A final example of the technique of denigratory dissection lies in Brunton’s pontification that the Report ‘applies inconsistent principles at different times, so as to create a damned if you do/damned if you don’t situation’ (p 7). He supports this accusation in the following passage (p 9):

Thus, ‘no fixed abode’ and ‘sleeps in the open air’, are disparaged [by the Report] as a means of indicating neglect because they ‘appear overwhelmingly to target Indigenous lifestyles’ (p 267), while later the report appears to accept submissions from the Aboriginal Legal Service of WA, that ‘without housing, an individual’s education, economic and socio–cultural developments are severely curtailed’ (p 549).

Brunton’s logic would entail that if Aboriginal parents unsuccessfully demand better housing, they have no right to object if their children are taken away because they haven’t got it.


With a fifth of the space by which Brunton excused his limited coverage, I cannot chase to its burrow every hare which Betraying the Victims beats up. Having dealt with a number of its points, I invite the reader to cast a critical eye over the rest, unintimidated by the veneer of scholarship.

Many passages read like the armchair musings of someone not interested in realities or substantial issues, but only in scraping the bottom of the barrel for argumentative points. How helpful is it to know that in 1969 someone said that ‘the people of Groote Eylandt are not very happy to have their daughters playing around with white people’ (p 13)? Yet it is by the ponderous accumulation of such irrelevancies that people may be led to feel they have justification for ignoring the Report entirely, even its unchallenged message of suffering and individual and social destabilisation. Brunton’s pious disavowal of such an intention is hardly sufficient to avoid this result.

I leave Brunton to tell you, in his own words (aided by some clarifying ellipsis), how little his huffing and puffing has to do with the central message of Bringing Them Home:

I have never stated that witnesses to the national inquiry may have been ‘confused’ ... Nor have I said witnesses may have been ‘lacking in credibility ... Anyone reading my booklet can have no doubt that I regard the removal of children from caring families as indefensible, and I believe that Aboriginal experience of such removals has contributed to a legacy of bitterness that other Australians need to comprehend.[17]

Hal Wootten AC QC is a retired Supreme Court judge who was a member of the Royal Commission into Aboriginal Deaths in Custody.

[1] Ron Brunton Betraying the Victim: The Stolen Generations Report IPA Backgrounder, Institutue of PublicAffairs Ltd, Melbourne, 1998, here referred to as Betraying the Victims or ‘the booklet’ (Brunton’s own term).

[2] Betraying the Victims, p.20.

[3] Frank Devine ‘Bringing the truth back home’. The Australian 5 march 1998; PP McGuniess ‘We need a closer look at the stolen children’ The Sydney Morning Herald 5 march 1998. Noting that of course, Brunton had already attacked because of the politics of the IPA and his work for the mining industry’, McGuiness not unreasonably comments:’It seems that anthropologists who refuse to accept the professioonal bias and fads of the academic anthroplogists should live on the dole’.

[4] Betraying the Victims pp3, 14, 20.

[5] A Markus, Governing Savages, Allen and Unwin 1990, p174.

[6] See J Horner Vote Ferguson for Aboriginal Freedom, Australian and New Zealand Book Co,1974, p196.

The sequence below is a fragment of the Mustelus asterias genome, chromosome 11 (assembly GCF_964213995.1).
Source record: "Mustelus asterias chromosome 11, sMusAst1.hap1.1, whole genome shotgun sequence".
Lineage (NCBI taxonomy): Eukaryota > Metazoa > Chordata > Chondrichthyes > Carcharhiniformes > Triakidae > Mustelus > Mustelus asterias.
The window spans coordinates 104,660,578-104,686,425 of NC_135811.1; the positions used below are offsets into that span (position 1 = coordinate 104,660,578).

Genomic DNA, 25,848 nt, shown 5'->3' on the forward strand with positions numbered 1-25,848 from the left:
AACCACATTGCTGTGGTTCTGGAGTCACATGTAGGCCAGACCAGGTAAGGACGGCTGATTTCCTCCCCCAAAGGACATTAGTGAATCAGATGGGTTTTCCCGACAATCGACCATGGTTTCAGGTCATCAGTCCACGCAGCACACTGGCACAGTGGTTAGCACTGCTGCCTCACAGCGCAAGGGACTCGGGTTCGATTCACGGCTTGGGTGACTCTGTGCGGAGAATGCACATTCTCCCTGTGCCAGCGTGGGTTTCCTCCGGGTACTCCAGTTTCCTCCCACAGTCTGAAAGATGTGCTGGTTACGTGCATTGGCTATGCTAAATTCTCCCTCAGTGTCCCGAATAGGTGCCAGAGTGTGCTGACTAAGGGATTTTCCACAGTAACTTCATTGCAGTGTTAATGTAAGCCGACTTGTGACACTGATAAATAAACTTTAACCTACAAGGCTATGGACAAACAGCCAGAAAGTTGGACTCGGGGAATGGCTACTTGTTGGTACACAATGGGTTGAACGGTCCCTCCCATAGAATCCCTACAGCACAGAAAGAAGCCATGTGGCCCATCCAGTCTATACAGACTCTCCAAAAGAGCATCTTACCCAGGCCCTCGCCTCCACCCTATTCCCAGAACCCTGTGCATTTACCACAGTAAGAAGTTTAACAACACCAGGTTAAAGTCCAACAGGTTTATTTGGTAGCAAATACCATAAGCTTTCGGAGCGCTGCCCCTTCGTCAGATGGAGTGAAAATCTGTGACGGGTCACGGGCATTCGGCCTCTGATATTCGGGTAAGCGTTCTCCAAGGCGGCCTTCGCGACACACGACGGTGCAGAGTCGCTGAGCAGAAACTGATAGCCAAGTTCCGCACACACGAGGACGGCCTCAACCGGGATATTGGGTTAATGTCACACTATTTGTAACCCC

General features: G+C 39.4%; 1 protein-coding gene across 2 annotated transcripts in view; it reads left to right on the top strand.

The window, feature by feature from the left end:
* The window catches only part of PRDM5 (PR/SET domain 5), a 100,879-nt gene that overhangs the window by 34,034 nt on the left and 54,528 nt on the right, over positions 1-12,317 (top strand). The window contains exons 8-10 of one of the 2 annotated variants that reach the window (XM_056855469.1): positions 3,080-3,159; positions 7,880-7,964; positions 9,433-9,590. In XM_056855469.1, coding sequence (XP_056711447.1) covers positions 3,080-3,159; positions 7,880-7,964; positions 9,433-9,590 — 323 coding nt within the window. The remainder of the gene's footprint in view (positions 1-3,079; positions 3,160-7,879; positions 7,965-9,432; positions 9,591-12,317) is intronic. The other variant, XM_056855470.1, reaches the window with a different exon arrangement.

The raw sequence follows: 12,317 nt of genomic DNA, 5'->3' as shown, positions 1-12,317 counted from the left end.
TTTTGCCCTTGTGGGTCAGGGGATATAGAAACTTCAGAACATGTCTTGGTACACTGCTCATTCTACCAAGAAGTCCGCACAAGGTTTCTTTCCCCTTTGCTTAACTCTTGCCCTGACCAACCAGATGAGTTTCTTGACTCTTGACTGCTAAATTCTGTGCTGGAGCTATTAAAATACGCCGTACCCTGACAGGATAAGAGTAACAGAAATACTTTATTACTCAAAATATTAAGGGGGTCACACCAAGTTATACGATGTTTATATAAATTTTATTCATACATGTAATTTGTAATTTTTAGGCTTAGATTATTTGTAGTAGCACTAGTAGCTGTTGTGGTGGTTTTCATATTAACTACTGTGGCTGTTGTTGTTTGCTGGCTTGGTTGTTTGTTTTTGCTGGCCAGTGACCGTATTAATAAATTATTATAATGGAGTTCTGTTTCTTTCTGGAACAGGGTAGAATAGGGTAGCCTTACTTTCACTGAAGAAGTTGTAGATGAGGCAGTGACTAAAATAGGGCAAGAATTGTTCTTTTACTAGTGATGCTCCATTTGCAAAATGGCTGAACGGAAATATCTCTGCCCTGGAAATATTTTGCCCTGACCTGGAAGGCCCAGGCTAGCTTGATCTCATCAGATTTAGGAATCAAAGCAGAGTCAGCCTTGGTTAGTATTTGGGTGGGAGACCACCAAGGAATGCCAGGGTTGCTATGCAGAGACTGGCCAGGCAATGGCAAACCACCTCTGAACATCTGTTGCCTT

[7] Betraying the Victims, pp14, 23 (endnote 43). Brunton comments (endnote 60) that the’orginal pamphlet is rather hard to find’, but it is published in full in the reference given in the source he was quoting (A Markus, Governing Savages, Allen and Unnwin, 1990, p179, citing J Horner Vote Ferguson for Aboriginal freedom, Australian and New Zealand Book Co, 1974, p192) and in any event he found a version containg relevannt portions in full (N Parbury, Survival: A History of Aboriginal Life in New South Wales, Ministry of Aboriginal Affairs, NSW, 1986, pp108-112). In endnote 45 he devotes six lines to the problems of ellipsis in another quotation.

[8] According to Marcus Governing Savages p 179, Ferguson later described ‘the gradual absorption of the aborigines into the white race’ as ‘the most practical and natural course for our people’

[9] See M Reay (ed) Aborigines Now Angus and Robertson, Sydney, 1964.

[10] C Rowley Outcasts in White Australia ANU Press canberra, 19971, esp. Chapters 1 and 18.

[11] R Broome Aboriginal Australians Allen and Unwin, Sydney, 2nd edn 1994, p171.

[12] E Johnston National Report Royal Commission into Aboriginal deaths in Cuustody, 1991, Vol5 pp34, 35. One would think from the Bringing them home report (p274) that Commissioner Johnson has rejected the charge of genocide. The Report overlooks that the sentence, and followed by five pages of discussion leading to the refusal to make a finding.

[13] R Brunton Black Suffering, White Guilt?: Aboriginal Disadvatage and the Royal Commission into Aboriginal deaths in Custody, Institute of Public Affairs, 1993.

[14] J Beckett ‘Internal Colonialism in a welfare state: the case of the australian Aborigines’, 1983. Paper presented to Amercian Anthroplogical Association, Chicago, p9, quoted by G Cowlishaw Black, white or brindle, Cambridge University Press 1988, p83.

[15] Betraying the Victims, p 13, Bringing them Home, p272.

[16] J Beckett ‘The Past in the Present; the present in the past:constructing a national Aboriginality’, in J Beckett (ed) Past and Present: The Construction of Aboriginality 1988 Aboriginal Studies Press, p198.

[17] Ron Brunton, Letter to the Editor, The Australian 10 March 1998. In the passages omitted from the quotation Brunnton emphasied that he was critical of the report.